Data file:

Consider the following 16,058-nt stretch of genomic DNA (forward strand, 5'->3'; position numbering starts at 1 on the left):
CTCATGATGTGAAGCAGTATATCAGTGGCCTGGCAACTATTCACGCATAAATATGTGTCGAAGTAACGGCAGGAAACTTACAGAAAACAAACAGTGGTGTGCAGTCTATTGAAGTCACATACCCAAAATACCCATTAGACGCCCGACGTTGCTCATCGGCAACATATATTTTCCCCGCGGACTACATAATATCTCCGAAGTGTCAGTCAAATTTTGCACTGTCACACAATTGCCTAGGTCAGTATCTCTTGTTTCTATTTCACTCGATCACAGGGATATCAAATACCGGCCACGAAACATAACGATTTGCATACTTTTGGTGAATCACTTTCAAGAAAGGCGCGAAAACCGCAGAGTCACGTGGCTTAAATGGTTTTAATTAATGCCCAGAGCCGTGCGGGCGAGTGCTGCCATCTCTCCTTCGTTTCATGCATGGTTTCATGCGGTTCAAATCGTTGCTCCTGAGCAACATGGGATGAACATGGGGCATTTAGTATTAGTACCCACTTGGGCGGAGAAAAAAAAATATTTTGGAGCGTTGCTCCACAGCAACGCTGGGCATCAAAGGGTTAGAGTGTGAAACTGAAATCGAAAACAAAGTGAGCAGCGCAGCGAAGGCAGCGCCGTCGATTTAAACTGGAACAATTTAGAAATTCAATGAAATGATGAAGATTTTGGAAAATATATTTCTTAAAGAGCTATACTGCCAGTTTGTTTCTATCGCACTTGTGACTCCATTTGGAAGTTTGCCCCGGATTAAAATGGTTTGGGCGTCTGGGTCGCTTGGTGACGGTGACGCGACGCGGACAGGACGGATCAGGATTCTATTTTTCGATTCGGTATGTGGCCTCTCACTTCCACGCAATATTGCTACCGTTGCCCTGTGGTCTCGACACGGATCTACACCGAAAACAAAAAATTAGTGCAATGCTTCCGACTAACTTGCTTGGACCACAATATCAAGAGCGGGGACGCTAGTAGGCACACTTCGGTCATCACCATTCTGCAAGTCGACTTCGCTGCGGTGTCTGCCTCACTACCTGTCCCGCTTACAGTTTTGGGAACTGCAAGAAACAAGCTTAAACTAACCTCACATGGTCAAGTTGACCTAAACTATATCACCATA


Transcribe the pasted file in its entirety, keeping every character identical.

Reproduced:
Consider the following 16,058-nt stretch of genomic DNA (forward strand, 5'->3'; position numbering starts at 1 on the left):
CTCATGATGTGAAGCAGTATATCAGTGGCCTGGCAACTATTCACGCATAAATATGTGTCGAAGTAACGGCAGGAAACTTACAGAAAACAAACAGTGGTGTGCAGTCTATTGAAGTCACATACCCAAAATACCCATTAGACGCCCGACGTTGCTCATCGGCAACATATATTTTCCCCGCGGACTACATAATATCTCCGAAGTGTCAGTCAAATTTTGCACTGTCACACAATTGCCTAGGTCAGTATCTCTTGTTTCTATTTCACTCGATCACAGGGATATCAAATACCGGCCACGAAACATAACGATTTGCATACTTTTGGTGAATCACTTTCAAGAAAGGCGCGAAAACCGCAGAGTCACGTGGCTTAAATGGTTTTAATTAATGCCCAGAGCCGTGCGGGCGAGTGCTGCCATCTCTCCTTCGTTTCATGCATGGTTTCATGCGGTTCAAATCGTTGCTCCTGAGCAACATGGGATGAACATGGGGCATTTAGTATTAGTACCCACTTGGGCGGAGAAAAAAAAATATTTTGGAGCGTTGCTCCACAGCAACGCTGGGCATCAAAGGGTTAGAGTGTGAAACTGAAATCGAAAACAAAGTGAGCAGCGCAGCGAAGGCAGCGCCGTCGATTTAAACTGGAACAATTTAGAAATTCAATGAAATGATGAAGATTTTGGAAAATATATTTCTTAAAGAGCTATACTGCCAGTTTGTTTCTATCGCACTTGTGACTCCATTTGGAAGTTTGCCCCGGATTAAAATGGTTTGGGCGTCTGGGTCGCTTGGTGACGGTGACGCGACGCGGACAGGACGGATCAGGATTCTATTTTTCGATTCGGTATGTGGCCTCTCACTTCCACGCAATATTGCTACCGTTGCCCTGTGGTCTCGACACGGATCTACACCGAAAACAAAAAATTAGTGCAATGCTTCCGACTAACTTGCTTGGACCACAATATCAAGAGCGGGGACGCTAGTAGGCACACTTCGGTCATCACCATTCTGCAAGTCGACTTCGCTGCGGTGTCTGCCTCACTACCTGTCCCGCTTACAGTTTTGGGAACTGCAAGAAACAAGCTTAAACTAACCTCACATGGTCAAGTTGACCTAAACTATATCACCATA